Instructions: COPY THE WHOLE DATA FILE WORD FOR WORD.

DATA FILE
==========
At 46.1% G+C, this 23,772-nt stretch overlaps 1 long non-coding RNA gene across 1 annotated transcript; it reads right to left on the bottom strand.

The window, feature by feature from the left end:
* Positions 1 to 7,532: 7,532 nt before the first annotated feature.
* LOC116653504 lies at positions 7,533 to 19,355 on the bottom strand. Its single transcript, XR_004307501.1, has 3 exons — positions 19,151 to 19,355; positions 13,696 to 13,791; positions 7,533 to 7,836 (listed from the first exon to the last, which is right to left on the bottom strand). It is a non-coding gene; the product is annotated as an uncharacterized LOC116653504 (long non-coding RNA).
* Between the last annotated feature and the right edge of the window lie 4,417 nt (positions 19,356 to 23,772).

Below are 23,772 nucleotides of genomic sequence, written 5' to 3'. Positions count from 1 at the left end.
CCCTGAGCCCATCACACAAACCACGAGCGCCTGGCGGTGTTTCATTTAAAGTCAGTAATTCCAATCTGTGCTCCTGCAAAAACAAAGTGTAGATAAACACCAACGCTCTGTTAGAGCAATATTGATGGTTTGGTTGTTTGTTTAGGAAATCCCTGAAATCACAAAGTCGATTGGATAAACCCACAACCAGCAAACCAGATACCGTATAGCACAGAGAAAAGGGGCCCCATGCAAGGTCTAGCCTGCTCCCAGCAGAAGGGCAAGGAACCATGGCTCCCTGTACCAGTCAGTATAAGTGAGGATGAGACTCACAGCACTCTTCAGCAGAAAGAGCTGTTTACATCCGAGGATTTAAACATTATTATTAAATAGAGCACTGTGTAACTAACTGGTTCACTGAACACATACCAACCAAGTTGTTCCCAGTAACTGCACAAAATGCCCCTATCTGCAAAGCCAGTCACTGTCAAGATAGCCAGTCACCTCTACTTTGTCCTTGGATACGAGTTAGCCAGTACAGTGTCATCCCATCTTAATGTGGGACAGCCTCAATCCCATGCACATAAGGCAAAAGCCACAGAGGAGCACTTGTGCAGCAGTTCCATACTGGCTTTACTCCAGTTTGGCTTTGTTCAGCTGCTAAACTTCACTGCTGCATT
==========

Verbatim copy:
At 46.1% G+C, this 23,772-nt stretch overlaps 1 long non-coding RNA gene across 1 annotated transcript; it reads right to left on the bottom strand.

The window, feature by feature from the left end:
* Positions 1 to 7,532: 7,532 nt before the first annotated feature.
* LOC116653504 lies at positions 7,533 to 19,355 on the bottom strand. Its single transcript, XR_004307501.1, has 3 exons — positions 19,151 to 19,355; positions 13,696 to 13,791; positions 7,533 to 7,836 (listed from the first exon to the last, which is right to left on the bottom strand). It is a non-coding gene; the product is annotated as an uncharacterized LOC116653504 (long non-coding RNA).
* Between the last annotated feature and the right edge of the window lie 4,417 nt (positions 19,356 to 23,772).

Below are 23,772 nucleotides of genomic sequence, written 5' to 3'. Positions count from 1 at the left end.
CCCTGAGCCCATCACACAAACCACGAGCGCCTGGCGGTGTTTCATTTAAAGTCAGTAATTCCAATCTGTGCTCCTGCAAAAACAAAGTGTAGATAAACACCAACGCTCTGTTAGAGCAATATTGATGGTTTGGTTGTTTGTTTAGGAAATCCCTGAAATCACAAAGTCGATTGGATAAACCCACAACCAGCAAACCAGATACCGTATAGCACAGAGAAAAGGGGCCCCATGCAAGGTCTAGCCTGCTCCCAGCAGAAGGGCAAGGAACCATGGCTCCCTGTACCAGTCAGTATAAGTGAGGATGAGACTCACAGCACTCTTCAGCAGAAAGAGCTGTTTACATCCGAGGATTTAAACATTATTATTAAATAGAGCACTGTGTAACTAACTGGTTCACTGAACACATACCAACCAAGTTGTTCCCAGTAACTGCACAAAATGCCCCTATCTGCAAAGCCAGTCACTGTCAAGATAGCCAGTCACCTCTACTTTGTCCTTGGATACGAGTTAGCCAGTACAGTGTCATCCCATCTTAATGTGGGACAGCCTCAATCCCATGCACATAAGGCAAAAGCCACAGAGGAGCACTTGTGCAGCAGTTCCATACTGGCTTTACTCCAGTTTGGCTTTGTTCAGCTGCTAAACTTCACTGCTGCATT